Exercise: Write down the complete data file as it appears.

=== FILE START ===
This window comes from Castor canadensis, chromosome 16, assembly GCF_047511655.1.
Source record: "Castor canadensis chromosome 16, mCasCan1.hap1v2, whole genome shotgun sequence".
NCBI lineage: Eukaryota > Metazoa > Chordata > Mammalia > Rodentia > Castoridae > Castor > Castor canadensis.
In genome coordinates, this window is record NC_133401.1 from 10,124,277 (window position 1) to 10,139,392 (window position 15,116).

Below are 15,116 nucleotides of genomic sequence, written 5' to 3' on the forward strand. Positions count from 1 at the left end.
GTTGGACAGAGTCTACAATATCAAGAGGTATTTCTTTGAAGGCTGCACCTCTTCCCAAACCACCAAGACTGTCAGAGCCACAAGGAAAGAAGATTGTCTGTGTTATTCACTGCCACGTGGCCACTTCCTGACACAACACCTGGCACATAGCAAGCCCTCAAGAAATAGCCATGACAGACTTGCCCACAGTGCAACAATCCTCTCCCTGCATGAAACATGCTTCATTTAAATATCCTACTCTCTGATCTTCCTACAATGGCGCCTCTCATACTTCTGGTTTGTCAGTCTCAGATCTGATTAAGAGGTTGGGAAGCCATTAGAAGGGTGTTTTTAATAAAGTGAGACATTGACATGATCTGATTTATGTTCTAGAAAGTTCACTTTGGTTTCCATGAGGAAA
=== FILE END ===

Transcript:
This window comes from Castor canadensis, chromosome 16, assembly GCF_047511655.1.
Source record: "Castor canadensis chromosome 16, mCasCan1.hap1v2, whole genome shotgun sequence".
NCBI lineage: Eukaryota > Metazoa > Chordata > Mammalia > Rodentia > Castoridae > Castor > Castor canadensis.
In genome coordinates, this window is record NC_133401.1 from 10,124,277 (window position 1) to 10,139,392 (window position 15,116).

Below are 15,116 nucleotides of genomic sequence, written 5' to 3' on the forward strand. Positions count from 1 at the left end.
GTTGGACAGAGTCTACAATATCAAGAGGTATTTCTTTGAAGGCTGCACCTCTTCCCAAACCACCAAGACTGTCAGAGCCACAAGGAAAGAAGATTGTCTGTGTTATTCACTGCCACGTGGCCACTTCCTGACACAACACCTGGCACATAGCAAGCCCTCAAGAAATAGCCATGACAGACTTGCCCACAGTGCAACAATCCTCTCCCTGCATGAAACATGCTTCATTTAAATATCCTACTCTCTGATCTTCCTACAATGGCGCCTCTCATACTTCTGGTTTGTCAGTCTCAGATCTGATTAAGAGGTTGGGAAGCCATTAGAAGGGTGTTTTTAATAAAGTGAGACATTGACATGATCTGATTTATGTTCTAGAAAGTTCACTTTGGTTTCCATGAGGAAA